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Promising practices for de-escalation and use-of-force training in the police setting: a narrative review

Craig Bennell (Department of Psychology, Carleton University, Ottawa, Canada)
Brittany Blaskovits (Department of Psychology, Carleton University, Ottawa, Canada)
Bryce Jenkins (Department of Psychology, Carleton University, Ottawa, Canada)
Tori Semple (Department of Psychology, Carleton University, Ottawa, Canada)
Ariane-Jade Khanizadeh (Department of Psychology, Carleton University, Ottawa, Canada)
Andrew Steven Brown (Department of Psychology, Carleton University, Ottawa, Canada)
Natalie Jennifer Jones (Department of Psychology, Carleton University, Ottawa, Canada) (Social Sciences and Humanities Research Council of Canada, Ottawa, Canada)

Policing: An International Journal

ISSN: 1363-951X

Article publication date: 13 November 2020

Issue publication date: 27 May 2021

767

Abstract

Purpose

A narrative review of existing research literature was conducted to identify practices that are likely to improve the quality of de-escalation and use-of-force training for police officers.

Design/methodology/approach

Previous reviews of de-escalation and use-of-force training literature were examined to identify promising training practices, and more targeted literature searches of various databases were undertaken to learn more about the potential impact of each practice on a trainee's ability to learn, retain, and transfer their training. Semi-structured interviews with five subject matter experts were also conducted to assess the degree to which they believed the identified practices were relevant to de-escalation and use-of-force training, and would enhance the quality of such training.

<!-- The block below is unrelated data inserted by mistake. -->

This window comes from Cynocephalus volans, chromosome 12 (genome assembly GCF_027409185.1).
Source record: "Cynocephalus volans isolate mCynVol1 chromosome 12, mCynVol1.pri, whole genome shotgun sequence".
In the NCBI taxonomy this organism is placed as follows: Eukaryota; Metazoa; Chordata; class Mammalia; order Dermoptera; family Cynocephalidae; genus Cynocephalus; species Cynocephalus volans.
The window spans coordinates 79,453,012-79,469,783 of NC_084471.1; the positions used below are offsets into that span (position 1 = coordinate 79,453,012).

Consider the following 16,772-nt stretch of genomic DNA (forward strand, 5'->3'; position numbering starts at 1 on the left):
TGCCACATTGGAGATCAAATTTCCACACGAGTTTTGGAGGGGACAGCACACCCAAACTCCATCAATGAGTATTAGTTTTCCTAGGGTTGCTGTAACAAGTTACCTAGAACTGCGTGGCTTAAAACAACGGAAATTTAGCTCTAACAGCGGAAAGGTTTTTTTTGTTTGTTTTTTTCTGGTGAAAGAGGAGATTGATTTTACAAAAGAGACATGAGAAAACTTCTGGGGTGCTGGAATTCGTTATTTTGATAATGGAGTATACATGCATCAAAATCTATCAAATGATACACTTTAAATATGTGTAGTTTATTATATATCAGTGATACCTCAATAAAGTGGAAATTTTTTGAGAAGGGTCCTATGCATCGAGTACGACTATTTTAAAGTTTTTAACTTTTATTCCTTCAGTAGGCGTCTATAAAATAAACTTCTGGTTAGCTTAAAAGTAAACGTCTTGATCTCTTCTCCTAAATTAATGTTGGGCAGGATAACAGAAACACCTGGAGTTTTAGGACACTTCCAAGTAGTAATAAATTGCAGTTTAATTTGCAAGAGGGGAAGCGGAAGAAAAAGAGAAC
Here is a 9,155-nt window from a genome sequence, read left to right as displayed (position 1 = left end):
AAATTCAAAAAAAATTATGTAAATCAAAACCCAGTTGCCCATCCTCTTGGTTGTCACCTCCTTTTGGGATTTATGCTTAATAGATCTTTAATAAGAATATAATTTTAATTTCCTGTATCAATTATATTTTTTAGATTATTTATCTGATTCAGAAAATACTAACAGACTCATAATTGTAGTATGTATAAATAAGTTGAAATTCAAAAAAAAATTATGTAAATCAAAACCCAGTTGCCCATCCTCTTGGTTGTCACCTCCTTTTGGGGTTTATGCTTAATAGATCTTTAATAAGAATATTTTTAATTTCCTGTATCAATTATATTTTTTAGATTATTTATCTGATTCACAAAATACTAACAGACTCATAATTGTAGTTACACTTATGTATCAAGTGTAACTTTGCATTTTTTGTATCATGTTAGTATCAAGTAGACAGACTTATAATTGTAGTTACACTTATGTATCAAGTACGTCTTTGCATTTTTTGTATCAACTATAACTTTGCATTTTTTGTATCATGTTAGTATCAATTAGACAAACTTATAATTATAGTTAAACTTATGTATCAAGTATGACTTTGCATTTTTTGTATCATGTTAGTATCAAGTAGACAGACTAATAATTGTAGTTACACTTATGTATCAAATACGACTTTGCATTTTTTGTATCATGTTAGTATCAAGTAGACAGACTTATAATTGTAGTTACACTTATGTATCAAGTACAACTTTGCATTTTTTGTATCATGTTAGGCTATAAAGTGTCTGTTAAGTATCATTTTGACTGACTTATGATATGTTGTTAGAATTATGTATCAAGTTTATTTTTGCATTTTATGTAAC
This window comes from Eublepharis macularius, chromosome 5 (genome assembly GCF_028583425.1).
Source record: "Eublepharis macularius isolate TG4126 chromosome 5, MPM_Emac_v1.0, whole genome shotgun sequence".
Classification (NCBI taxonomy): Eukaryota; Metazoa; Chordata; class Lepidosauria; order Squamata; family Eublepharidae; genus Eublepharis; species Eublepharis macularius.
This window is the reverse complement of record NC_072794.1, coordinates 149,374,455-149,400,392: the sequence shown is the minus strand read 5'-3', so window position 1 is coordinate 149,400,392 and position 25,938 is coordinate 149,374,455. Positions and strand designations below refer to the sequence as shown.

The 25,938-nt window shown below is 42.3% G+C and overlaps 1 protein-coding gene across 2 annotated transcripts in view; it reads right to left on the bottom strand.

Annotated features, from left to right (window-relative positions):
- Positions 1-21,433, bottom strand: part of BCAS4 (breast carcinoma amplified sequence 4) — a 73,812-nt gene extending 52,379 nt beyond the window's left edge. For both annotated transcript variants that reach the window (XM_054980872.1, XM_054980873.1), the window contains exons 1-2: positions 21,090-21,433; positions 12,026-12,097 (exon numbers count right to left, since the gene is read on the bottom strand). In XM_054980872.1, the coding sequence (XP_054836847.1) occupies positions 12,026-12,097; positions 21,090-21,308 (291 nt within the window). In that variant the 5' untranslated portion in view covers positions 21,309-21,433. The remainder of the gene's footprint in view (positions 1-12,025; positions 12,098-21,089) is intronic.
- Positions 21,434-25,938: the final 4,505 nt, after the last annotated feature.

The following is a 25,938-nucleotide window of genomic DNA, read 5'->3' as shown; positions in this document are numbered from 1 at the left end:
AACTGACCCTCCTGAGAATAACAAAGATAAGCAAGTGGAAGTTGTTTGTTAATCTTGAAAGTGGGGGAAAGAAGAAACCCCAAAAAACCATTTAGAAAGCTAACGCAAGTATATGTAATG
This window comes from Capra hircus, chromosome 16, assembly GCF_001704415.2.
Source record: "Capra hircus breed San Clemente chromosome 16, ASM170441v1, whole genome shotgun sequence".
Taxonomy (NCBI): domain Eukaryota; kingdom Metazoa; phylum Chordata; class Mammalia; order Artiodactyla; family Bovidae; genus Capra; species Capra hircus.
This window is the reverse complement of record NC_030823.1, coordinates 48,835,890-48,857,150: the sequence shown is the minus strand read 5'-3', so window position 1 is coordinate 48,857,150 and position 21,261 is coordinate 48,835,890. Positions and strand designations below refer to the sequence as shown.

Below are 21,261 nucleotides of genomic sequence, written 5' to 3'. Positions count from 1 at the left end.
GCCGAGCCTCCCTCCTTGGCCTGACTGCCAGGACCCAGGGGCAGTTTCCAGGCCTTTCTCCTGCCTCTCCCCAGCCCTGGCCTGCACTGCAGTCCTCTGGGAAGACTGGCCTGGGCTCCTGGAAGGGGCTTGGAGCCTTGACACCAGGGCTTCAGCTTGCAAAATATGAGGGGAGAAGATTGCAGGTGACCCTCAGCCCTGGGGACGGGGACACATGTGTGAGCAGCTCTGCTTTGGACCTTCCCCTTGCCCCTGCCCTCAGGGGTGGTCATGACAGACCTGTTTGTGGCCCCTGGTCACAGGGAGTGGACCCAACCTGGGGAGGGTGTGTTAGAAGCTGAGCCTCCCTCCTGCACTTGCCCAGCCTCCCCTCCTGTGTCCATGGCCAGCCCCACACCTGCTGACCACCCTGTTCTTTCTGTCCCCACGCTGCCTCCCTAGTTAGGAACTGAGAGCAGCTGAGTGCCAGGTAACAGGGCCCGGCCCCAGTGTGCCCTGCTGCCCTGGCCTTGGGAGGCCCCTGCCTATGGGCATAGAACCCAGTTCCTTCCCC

Findings

Twenty practices emerged from the literature search. Each was deemed relevant and useful by the subject matter experts. These could be mapped on to four elements of training: (1) commitment to training (e.g. securing organizational support for training), (2) development of training (e.g. aligning training formats with learning objectives), (3) implementation of training (e.g. providing effective corrective feedback) and (4) evaluation and ongoing assessment of training (e.g. using multifaceted evaluation tools to monitor and modify training as necessary).

Originality/value

This review of training practices that may be relevant to de-escalation and use-of-force training is the broadest one conducted to date. The review should prompt more organized attempts to quantify the effectiveness of the training practices (e.g. through meta-analyses), and encourage more focused testing in a police training environment to determine their impact.

Keywords

Acknowledgements

Funding: The development of this literature review was supported by a contract from Ontario's Ministry of Community Safety and Correctional Services.

Citation

Bennell, C., Blaskovits, B., Jenkins, B., Semple, T., Khanizadeh, A.-J., Brown, A.S. and Jones, N.J. (2021), "Promising practices for de-escalation and use-of-force training in the police setting: a narrative review", Policing: An International Journal, Vol. 44 No. 3, pp. 377-404. https://doi.org/10.1108/PIJPSM-06-2020-0092

Publisher

:

Emerald Publishing Limited

Copyright © 2020, Emerald Publishing Limited

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